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Laughing Between the Lines:
Metaphor and Metric in
Nicloaus of Cusa's "About Mind"

by Dennis Small

(From FIDELIO, Volume VII, No. 3 - FALL 1998

PARTIAL TEXT ONLY-- FULL ARTICLE  is published in FIDELIO, 98-003.

Please note: Footnotes and illustrations are not included online.
but they are available in the Fall 1998 Fidelio.
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This is an essay about jokes, about “time-reversal” in jokes, in particular.

The issue can be posed from the outset in the following terms: The fact of the matter is, as many people have noted, man is the only animal who laughs. Some people might argue that other species are also capable of laughter. In the cases of some relatively humanized animals, it is perhaps arguable that they are capable of some sort of laughter. But I don’t think anyone would disagree that man is the only animal who is capable of actually making a joke, that is, to say something which induces laughter in others.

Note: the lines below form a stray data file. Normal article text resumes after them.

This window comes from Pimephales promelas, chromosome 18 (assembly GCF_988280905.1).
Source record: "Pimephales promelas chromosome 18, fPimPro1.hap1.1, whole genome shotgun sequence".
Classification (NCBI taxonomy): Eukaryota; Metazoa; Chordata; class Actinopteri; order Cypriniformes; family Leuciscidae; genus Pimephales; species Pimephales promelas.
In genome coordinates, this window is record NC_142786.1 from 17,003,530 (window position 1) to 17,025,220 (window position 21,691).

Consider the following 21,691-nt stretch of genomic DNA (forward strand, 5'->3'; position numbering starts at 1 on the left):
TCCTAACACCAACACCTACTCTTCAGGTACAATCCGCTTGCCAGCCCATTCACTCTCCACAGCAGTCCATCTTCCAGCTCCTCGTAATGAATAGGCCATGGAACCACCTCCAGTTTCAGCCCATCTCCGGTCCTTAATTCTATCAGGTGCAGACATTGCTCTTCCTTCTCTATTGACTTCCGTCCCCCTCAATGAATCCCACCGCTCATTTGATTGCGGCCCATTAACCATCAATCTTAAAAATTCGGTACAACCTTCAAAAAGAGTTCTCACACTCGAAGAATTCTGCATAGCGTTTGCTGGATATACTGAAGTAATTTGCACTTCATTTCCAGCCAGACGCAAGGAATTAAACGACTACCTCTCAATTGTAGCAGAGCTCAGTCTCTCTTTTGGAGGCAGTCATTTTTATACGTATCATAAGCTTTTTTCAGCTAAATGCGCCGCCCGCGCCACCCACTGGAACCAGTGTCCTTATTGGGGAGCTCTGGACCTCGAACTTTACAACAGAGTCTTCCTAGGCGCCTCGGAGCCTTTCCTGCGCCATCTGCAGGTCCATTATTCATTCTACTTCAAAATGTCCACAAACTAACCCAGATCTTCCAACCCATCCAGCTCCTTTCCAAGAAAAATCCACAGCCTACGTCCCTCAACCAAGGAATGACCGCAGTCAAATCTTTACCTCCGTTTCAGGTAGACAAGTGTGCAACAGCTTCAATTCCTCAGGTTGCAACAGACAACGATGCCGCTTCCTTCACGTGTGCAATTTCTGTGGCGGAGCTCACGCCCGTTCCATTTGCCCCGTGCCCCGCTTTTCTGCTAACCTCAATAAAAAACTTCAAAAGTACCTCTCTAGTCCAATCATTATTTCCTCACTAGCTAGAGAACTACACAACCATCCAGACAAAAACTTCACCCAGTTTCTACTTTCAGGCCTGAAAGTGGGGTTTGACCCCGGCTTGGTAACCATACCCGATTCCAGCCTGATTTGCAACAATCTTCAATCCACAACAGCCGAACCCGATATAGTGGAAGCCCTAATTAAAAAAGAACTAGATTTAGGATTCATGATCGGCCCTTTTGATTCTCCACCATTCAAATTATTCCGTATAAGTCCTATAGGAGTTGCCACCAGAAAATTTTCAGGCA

This is not the same as laughing at something. We often laugh at animals: you can have puppies that act in a very cute way, or you can laugh at the stupidity of some animals, or things of that sort. But to laugh with is different: to laugh over something that is said or done. The fact of the matter is, that only man is such an animal.

One of my points is, that it is precisely this which makes man imago viva Dei. It is another way of saying the same thing. It is this, that makes man as in the living image of God, as distinct, for example from computers. Now, a computer can never make a joke; you might have discovered this. Why? What is it in the difference in the make-up of the human mind versus the make-up of a computer, on this specific point of humor? What is at issue here? I will address what the actual issue is in jokes, and in particular, in puns, from the standpoint of “time-reversal.” There is a fundamental quality involved in joking, and especially in the delivery of the “punch line” in a joke, the point at which the joke itself is enunciated—which is not anything specifically said, but rather an insinuation of something unsaid—which is what is actually humorous. In other words, the joke is not what is named or said directly; it is what is left unsaid. It is that which lies beyond the realm of names, and language as such.

For example: